Former Arizona Cardinals outside linebacker Jordan Hicks wasn’t all that surprised when he was released by the team earlier this month.
Things imploded pretty surprisingly for the Cards following an inspired start to last season. There was actually talk of Super Bowl hopes for the team on the back of their 7-0 run to start the campaign but they fell short at the soonest opportunity when the business end kicked off.
Next season isn’t expected to start as brightly and, where Super Bowl prospects are concerned, the Cardinals aren’t thought to have much of a shot. They’re currently 25/1 to win it all next term and Arkansas sportsbooks promo codes should make such bets a bit more attractive for fans looking to punt on NFL futures.
As for Hicks, he must have known there wasn’t much of a future to be had with Arizona. Though the team held projected replacement, Zaven Collins, back and allowed Hicks to retain his role as a starter, it was no secret that the team was keen on having the second-year pro step up next season.
Team GM Steve Keim reiterated plans to go younger in the position during the NFL Combine, pointing out Collins, as well as another backer in Isaiah Simmons more involved in coordinator Vance Joseph’s defense, which is why it didn’t come as a surprise for Hicks and his family when he was waived.
“My situation back in Arizona, I kind of knew something was gonna shake,” Hicks, now a Minnesota Viking, told the press during his introductory press conference last week. “So, my family was ready for it. I’ve got three young kids, all under the age of four, God bless my wife. There’s a lot of moving parts that happen in this job and it’s part of it. I’ve been through it before, I’ve seen it before. This is my second free agency, so you prepare.
“It’s been a whirlwind. It all happened really quickly for me, a lot different than my first round through free agency … I’m excited to be here. My family’s excited to be here. Can’t wait to get started.”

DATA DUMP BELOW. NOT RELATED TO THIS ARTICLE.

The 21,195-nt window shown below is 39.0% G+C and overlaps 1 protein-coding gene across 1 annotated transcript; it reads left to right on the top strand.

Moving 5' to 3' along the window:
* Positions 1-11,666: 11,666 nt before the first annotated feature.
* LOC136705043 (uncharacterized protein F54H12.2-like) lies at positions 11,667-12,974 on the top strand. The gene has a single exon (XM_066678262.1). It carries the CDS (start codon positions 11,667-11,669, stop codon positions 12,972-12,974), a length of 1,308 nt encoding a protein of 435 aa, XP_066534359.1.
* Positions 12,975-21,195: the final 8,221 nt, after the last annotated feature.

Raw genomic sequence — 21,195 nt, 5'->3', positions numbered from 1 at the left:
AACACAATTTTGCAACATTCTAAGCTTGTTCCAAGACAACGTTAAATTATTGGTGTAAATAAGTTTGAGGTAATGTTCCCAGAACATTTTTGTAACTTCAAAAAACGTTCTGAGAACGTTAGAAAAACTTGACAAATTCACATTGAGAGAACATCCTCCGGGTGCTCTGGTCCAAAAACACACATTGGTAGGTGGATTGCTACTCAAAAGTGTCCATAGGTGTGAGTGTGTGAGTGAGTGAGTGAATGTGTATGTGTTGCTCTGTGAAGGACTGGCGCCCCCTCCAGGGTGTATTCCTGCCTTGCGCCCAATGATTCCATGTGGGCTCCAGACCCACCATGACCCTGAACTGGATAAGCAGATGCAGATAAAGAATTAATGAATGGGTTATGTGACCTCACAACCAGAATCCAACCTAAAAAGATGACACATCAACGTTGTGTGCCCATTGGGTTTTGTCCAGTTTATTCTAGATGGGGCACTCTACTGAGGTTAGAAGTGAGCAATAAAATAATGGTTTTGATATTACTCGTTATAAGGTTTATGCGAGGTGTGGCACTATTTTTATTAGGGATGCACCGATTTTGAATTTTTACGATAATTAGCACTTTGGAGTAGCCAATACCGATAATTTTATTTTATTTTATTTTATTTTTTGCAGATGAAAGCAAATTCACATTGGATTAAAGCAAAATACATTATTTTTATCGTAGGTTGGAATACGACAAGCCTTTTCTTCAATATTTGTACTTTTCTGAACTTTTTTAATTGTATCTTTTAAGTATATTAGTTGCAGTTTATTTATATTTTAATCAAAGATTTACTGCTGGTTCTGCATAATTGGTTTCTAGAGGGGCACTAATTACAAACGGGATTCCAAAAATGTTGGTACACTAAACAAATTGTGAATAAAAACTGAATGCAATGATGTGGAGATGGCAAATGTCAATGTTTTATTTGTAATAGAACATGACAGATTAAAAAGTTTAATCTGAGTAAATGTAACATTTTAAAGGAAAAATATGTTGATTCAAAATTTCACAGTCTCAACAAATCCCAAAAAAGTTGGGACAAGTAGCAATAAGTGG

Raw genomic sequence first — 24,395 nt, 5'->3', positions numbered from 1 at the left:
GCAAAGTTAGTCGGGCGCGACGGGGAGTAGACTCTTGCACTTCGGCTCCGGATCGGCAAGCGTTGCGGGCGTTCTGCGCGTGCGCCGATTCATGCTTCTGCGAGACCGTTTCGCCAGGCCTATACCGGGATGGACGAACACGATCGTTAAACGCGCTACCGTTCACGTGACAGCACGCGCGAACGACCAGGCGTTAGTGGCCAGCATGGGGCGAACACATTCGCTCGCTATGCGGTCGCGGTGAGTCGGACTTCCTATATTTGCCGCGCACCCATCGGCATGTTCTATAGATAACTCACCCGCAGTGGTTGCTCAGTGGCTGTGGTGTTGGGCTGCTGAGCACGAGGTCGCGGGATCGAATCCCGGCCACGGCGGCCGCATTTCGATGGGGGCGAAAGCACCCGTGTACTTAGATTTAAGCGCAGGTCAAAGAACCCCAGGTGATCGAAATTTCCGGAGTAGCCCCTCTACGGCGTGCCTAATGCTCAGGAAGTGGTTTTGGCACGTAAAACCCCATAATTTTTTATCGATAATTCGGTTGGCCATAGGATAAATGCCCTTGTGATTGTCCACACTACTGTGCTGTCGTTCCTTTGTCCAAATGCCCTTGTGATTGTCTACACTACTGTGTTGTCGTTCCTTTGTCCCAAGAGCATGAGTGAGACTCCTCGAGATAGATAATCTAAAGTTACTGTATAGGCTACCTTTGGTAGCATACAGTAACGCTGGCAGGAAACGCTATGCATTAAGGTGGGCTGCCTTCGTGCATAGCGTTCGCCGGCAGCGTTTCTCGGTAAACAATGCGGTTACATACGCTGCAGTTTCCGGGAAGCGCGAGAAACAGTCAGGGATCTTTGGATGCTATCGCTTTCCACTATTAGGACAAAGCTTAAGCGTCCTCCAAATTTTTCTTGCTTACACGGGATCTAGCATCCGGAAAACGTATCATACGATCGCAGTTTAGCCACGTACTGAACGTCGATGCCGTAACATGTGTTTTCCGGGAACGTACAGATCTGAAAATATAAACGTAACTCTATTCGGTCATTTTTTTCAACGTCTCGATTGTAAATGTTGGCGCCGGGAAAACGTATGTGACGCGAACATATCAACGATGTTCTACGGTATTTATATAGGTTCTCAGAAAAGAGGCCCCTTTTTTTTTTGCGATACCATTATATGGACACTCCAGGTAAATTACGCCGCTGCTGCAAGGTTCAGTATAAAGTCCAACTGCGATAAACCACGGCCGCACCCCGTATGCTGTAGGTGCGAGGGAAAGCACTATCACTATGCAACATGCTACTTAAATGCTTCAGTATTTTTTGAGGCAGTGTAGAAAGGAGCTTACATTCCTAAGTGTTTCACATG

The Cardinals appear all set with Collins as the top man in defense, yet it’s not going to be easy to replace Hicks. The veteran started 49 games after moving to Arizona in 2019 and brought a sense of calm and consistency to the defense. He led or was tied for the lead among Cardinals defenders in tackles in two out of his three seasons, only trailing Jalen Thompson in 2021 with 116 to the latter’s 121.
Hicks also revealed his children weren’t very fond of the Cardinals but they aren’t that much into football anyway. Arizona, specifically, was too loud for them.
“Any time you would ask them if they liked the Cardinals they always said no. … Hopefully they’ll be old enough to go to a game and enjoy it, he said. “I know our fans are loud, so we’ll see.”
The Vikings signed Hicks last week. While the terms were not disclosed, sources claim it’s a two-year contract worth $12 million.
The Cardinals’ move to waive the 29-year-old saves them $6.5 million on their salary cap.
The player has started 52 consecutive games, which marks the third-longest active streak among linebackers in the NFL. He played very well last season, as noted above, but Arizona has opted to go with Collins moving forward.
Meanwhile, longtime Cardinals trainer John Omohundro is set to be inducted into the Pro Football Hall of Fame.
Omohundro has had quite a career as a trainer but it might have turned out very differently for him as he expressed doubts the job was the right one for him just after being hired in 1967.
The former trainer barely had time to unpack before he was headed to training camp with the Cardinals. Back then, there were 140 players on the team, with just two trainers to tend to them during two-a-day practices.
Omohundro found himself overwhelmed pretty quickly, having also just completed basic Army training.
“I was just a worn-out puppy,” he said. Fortunately, he was convinced to tough it out and would be promoted to head trainer in 1972. He spent 42 seasons with the team, leaving in 2008, and is now set to be one of the initial class of athletic trainers in the HOF.
The group named are part of the Award of Excellence. They will be invited to the Hall of Fame ceremonies in August and have their names enshrined on a display inside the museum.
“It’s the Mount Everest of pro football athletic trainers to become recognized to be important enough to be included in such a hallowed place,” the 78-year-old said. “It’s something I never gave any thought to, because they didn’t have (that spot) for athletic trainers.
“I was amazed, stunned, shocked, surprised. I had no idea they were even considering anything like that. To be one of the five inductees into a place like that … there is no other place like that.”